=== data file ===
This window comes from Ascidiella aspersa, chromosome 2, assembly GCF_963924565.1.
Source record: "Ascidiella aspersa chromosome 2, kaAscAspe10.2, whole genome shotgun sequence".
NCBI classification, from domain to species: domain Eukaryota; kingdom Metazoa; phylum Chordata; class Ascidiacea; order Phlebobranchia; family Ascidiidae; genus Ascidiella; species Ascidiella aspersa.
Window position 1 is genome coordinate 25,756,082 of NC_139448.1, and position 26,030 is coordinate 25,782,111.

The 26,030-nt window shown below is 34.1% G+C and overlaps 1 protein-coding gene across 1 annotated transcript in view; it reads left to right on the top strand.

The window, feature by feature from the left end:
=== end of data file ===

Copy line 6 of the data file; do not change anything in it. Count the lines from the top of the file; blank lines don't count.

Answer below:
The window, feature by feature from the left end: